Paul Weller – Music News

For much of the public attending Paul Weller’s concert at the Cambridge Corn Exchange on Tuesday, the concert had been delayed for a few years, due to Covid restrictions. That expectation was acknowledged by Weller who thanked the public for ‘saving your tickets’ – and warned them they would need ‘stamina’ for what turned out to be an epic journey through the journey. musical of the Modfather; from his heyday in The Jam, to The Style Council and his equally fertile solo career which amazingly now spans over 30 years (his self-titled solo album was released in 1992).

As usual with Paul Weller gigs, showing his support for bright young musical talent, the warm-up act was Nia Wyn, a soul singer from North Wales who worked with Paul at his famed Black Barn Studios – an experience she described to the public as F***ing brilliant! You can see why Paul cast Nia whose beautiful voice and guitar prowess, accompanied by an equally talented young bass player by her side, created an uplifting and positive mood heading into the main act.

Bouncing onstage, Weller cuts an energetic figure, still as slim as ever, but with his silver hair marking the passage of time from the changing man’s formative years as a black-haired mod, gracing the bedroom wall many teenagers (including mine!) as the lead singer of The Jam.

Surrounded by a strong band of Weller loyalists – guitarist Steve Craddock, bassist Andy Crofts, drummer Steve Pilgrim and second drummer Ben Gordelier, the band launched into two catchy songs from 2015’s Saturns Pattern album – a psychedelic rock track White Sky and more funky Long Time.

Setting the dynamic tone for the rest of the show, this was followed by the stomping floor From the Floorboards Up, rocking the crowd to the catchy beat of this popular classic from Weller’s first solo live album Catch-Flame! In 2005.

It was then time to return to the era of the Style Council and Headstart for Happiness inspired audiences to enjoy a much-loved trip down memory lane to the days of 1984’s Café Blue album. Style Council included the song from the movie soundtrack Absolute Beginners Have You Ever Had it Blue and the much-loved Shout to the Top! It would have been great to hear Speak like a Child, Solid Bond in Your Heart or Long Hot Summer, but we can’t be too greedy!

Jam fans had a little longer to wait before Start! emerged after a string of solo hits, from the catchy and uplifting Village (On Sunset) to the unmissable Stanley Road – the title track of Weller’s third solo album in 1995, named after the Woking road of his childhood ; those “summer nights that seemed so long” – also echo our own childhood memories.

Fat Pop – the title track from the album released in 2021 after being recorded during lockdown – sounds a little off with Weller’s usual vocals and style, sounding eerily like the late great Ian Drury with his pronounced Cockney voice. It’s catchy in a kind of 70s pop, but that’s the idea after all.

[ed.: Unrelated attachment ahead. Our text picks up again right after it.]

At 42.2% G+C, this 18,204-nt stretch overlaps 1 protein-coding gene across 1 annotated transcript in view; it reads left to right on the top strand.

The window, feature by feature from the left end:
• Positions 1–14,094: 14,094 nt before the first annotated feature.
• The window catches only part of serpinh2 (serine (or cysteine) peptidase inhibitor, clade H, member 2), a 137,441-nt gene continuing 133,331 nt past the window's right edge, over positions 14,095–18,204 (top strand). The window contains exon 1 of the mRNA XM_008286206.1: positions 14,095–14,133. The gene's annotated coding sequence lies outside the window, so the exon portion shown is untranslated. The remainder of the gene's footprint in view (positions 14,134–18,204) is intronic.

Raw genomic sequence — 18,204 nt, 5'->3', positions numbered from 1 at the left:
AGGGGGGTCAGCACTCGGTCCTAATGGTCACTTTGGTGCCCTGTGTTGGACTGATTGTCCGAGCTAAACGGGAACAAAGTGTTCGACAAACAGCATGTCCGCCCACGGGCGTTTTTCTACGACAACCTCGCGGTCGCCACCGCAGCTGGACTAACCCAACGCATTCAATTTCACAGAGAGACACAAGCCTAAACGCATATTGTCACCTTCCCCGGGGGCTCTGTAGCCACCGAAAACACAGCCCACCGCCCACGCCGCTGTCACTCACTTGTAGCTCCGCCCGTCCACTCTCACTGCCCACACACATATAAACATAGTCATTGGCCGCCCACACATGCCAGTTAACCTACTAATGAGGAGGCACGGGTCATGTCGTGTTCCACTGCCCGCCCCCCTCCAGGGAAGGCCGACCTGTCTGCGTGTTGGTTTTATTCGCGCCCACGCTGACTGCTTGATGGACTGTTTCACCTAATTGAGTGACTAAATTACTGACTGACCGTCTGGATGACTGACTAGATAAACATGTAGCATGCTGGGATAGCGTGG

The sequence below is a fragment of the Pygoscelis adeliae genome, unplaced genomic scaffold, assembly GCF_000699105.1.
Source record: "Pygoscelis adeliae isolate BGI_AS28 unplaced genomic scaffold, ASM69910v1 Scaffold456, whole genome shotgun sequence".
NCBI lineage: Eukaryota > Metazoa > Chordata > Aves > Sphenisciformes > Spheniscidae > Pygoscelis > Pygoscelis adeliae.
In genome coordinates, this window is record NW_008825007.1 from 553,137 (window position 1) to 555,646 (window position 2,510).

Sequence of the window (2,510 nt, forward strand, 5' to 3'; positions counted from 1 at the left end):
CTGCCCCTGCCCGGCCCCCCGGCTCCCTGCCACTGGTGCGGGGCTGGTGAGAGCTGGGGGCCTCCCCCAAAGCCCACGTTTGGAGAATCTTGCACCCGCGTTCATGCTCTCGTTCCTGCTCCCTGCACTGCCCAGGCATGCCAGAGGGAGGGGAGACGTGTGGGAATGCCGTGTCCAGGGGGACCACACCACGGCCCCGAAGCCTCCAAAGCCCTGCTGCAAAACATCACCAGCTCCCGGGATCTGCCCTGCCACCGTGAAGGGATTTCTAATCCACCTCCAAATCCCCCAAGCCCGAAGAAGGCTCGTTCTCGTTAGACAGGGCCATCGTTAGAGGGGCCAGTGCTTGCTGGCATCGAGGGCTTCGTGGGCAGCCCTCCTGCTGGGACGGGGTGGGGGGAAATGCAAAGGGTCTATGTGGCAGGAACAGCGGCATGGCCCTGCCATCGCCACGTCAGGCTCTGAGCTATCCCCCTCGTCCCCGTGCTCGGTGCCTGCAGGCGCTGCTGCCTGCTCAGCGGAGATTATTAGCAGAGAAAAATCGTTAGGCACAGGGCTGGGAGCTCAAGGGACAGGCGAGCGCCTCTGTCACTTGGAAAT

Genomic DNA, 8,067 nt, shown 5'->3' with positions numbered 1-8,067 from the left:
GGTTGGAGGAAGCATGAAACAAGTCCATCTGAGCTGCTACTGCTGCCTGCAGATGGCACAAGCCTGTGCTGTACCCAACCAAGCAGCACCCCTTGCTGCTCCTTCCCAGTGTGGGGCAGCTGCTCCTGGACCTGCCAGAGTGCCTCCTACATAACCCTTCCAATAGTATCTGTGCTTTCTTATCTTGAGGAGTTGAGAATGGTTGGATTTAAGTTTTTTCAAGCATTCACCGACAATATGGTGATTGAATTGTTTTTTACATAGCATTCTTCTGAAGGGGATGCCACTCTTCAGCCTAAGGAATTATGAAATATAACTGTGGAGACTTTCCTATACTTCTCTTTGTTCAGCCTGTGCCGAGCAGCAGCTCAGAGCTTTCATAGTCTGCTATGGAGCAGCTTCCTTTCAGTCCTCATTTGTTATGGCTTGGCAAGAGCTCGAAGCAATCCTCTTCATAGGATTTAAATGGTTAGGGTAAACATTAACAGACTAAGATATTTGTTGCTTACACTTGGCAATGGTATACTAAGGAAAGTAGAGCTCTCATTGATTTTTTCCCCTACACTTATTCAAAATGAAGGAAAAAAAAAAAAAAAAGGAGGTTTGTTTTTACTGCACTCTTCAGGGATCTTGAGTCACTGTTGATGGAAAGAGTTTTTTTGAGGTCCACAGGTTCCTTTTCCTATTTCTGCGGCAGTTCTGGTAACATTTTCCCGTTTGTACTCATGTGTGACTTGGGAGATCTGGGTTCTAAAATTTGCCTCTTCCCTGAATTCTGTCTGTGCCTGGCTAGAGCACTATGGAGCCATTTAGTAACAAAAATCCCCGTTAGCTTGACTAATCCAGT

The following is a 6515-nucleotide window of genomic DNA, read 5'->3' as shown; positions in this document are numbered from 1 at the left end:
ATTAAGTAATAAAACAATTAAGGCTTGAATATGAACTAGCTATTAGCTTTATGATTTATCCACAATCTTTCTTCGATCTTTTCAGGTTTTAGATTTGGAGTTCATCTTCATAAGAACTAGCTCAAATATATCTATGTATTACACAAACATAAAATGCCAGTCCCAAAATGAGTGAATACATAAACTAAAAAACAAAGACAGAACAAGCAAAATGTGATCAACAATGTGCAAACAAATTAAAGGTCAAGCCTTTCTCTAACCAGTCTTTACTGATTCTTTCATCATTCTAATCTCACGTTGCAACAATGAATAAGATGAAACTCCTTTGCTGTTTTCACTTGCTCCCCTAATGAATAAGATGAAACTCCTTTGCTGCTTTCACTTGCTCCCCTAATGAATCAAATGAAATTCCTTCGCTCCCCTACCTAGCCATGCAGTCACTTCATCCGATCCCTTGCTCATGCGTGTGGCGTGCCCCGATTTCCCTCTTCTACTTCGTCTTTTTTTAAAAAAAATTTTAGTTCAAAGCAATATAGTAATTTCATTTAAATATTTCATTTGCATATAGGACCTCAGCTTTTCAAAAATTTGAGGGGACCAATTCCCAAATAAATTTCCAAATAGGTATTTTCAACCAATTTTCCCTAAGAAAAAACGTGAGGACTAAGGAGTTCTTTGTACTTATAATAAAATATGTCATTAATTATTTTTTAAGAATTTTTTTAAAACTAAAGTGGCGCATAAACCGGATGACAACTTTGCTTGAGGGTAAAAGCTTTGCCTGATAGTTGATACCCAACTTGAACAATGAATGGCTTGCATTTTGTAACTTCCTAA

The song More from the same album brings us back to the vocal style we know and love from Weller, while Woo Se Mama picks up the tempo with that signature tune that gets the band up and running, clearly enjoying the moment as he rocks out with the crowd. .

Some much-loved classics are delivered after the first encore, including That’s Entertainment, which livens up the crowd after the sweet and beautiful tones of Broken Stones, You Do Something to Me and On Sunset. The enigmatic Wild Wood proves to be another obvious crowd pleaser and capping off the night with the encore, Jam Town classic Called Malice, which had the crowd jumping in unison.

The Changing Man is always a treat, as are the mystical china gods of Stanley Road’s halcyon days, which also headlined.

We were lucky to be right next to the front and what a privilege to see Weller and the band up close and personal. Weller shows no signs of slowing down, switching from guitar to piano in the blink of an eye and occasionally shaking his tambourine, clearly enjoying performing live after lockdown restrictions. Carving on stage a silhouette that is sometimes quirky, sometimes animated and bent over his piano, Weller is like a mad professor of modern music, released after being confined to his laboratory (Black Barn Studios) for two long years. The fruits of his labor are his well-received albums – On Sunset (2020), a personal savior for me during lockdown when Weller’s gentle vibes were balm to my soul on my long bike rides to escape home ! Fat Pop was also essential containment listening as well as an Orchestrated Songbook (both from 2021), bringing a whole new richness to Weller’s repertoire. These last three albums show that the Modfather is as fertile as ever musically and still has a lot to add to his incredible musical canon. The band’s love and enthusiasm is clearly evident and shows that the passage of time has built a strong bond between these longtime companions, all the more evident through their effortless, accomplished performance and true camaraderie on stage. . A truly memorable night as always and an absolute privilege to celebrate the diverse and musical journey of the changing man, whilst being thoroughly and movingly entertained with the soundtrack of our own lives.